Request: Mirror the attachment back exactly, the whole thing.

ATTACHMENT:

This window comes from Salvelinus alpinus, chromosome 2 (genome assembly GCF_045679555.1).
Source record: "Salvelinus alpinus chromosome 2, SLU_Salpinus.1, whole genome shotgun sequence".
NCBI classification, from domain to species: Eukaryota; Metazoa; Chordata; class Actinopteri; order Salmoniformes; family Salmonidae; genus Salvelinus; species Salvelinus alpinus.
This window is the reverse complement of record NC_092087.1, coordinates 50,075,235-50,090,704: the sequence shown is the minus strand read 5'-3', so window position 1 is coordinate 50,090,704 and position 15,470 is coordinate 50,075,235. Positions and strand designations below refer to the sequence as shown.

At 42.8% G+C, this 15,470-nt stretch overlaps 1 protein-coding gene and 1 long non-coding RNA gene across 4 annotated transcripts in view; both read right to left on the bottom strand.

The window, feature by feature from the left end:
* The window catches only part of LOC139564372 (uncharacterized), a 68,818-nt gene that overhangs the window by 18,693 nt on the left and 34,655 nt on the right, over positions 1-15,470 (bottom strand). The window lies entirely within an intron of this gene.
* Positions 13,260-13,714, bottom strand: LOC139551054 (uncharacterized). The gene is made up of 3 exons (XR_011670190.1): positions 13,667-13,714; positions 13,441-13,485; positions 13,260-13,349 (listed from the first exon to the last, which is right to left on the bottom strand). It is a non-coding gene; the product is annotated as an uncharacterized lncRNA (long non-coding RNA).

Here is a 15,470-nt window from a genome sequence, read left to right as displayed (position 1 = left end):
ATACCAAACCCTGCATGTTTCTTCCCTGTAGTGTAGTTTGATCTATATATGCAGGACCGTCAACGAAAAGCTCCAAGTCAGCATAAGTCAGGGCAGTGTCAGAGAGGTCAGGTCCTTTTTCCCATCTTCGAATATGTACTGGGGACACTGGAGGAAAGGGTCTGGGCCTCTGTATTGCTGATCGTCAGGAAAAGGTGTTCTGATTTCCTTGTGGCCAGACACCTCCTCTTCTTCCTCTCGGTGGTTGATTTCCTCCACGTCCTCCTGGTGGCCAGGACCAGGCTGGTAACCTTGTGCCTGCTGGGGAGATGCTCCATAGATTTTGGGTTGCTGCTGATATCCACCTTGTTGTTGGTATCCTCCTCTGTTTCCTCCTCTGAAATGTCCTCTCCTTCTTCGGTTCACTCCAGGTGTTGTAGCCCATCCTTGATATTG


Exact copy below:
This window comes from Salvelinus alpinus, chromosome 2 (genome assembly GCF_045679555.1).
Source record: "Salvelinus alpinus chromosome 2, SLU_Salpinus.1, whole genome shotgun sequence".
NCBI classification, from domain to species: Eukaryota; Metazoa; Chordata; class Actinopteri; order Salmoniformes; family Salmonidae; genus Salvelinus; species Salvelinus alpinus.
This window is the reverse complement of record NC_092087.1, coordinates 50,075,235-50,090,704: the sequence shown is the minus strand read 5'-3', so window position 1 is coordinate 50,090,704 and position 15,470 is coordinate 50,075,235. Positions and strand designations below refer to the sequence as shown.

At 42.8% G+C, this 15,470-nt stretch overlaps 1 protein-coding gene and 1 long non-coding RNA gene across 4 annotated transcripts in view; both read right to left on the bottom strand.

The window, feature by feature from the left end:
* The window catches only part of LOC139564372 (uncharacterized), a 68,818-nt gene that overhangs the window by 18,693 nt on the left and 34,655 nt on the right, over positions 1-15,470 (bottom strand). The window lies entirely within an intron of this gene.
* Positions 13,260-13,714, bottom strand: LOC139551054 (uncharacterized). The gene is made up of 3 exons (XR_011670190.1): positions 13,667-13,714; positions 13,441-13,485; positions 13,260-13,349 (listed from the first exon to the last, which is right to left on the bottom strand). It is a non-coding gene; the product is annotated as an uncharacterized lncRNA (long non-coding RNA).

Here is a 15,470-nt window from a genome sequence, read left to right as displayed (position 1 = left end):
ATACCAAACCCTGCATGTTTCTTCCCTGTAGTGTAGTTTGATCTATATATGCAGGACCGTCAACGAAAAGCTCCAAGTCAGCATAAGTCAGGGCAGTGTCAGAGAGGTCAGGTCCTTTTTCCCATCTTCGAATATGTACTGGGGACACTGGAGGAAAGGGTCTGGGCCTCTGTATTGCTGATCGTCAGGAAAAGGTGTTCTGATTTCCTTGTGGCCAGACACCTCCTCTTCTTCCTCTCGGTGGTTGATTTCCTCCACGTCCTCCTGGTGGCCAGGACCAGGCTGGTAACCTTGTGCCTGCTGGGGAGATGCTCCATAGATTTTGGGTTGCTGCTGATATCCACCTTGTTGTTGGTATCCTCCTCTGTTTCCTCCTCTGAAATGTCCTCTCCTTCTTCGGTTCACTCCAGGTGTTGTAGCCCATCCTTGATATTG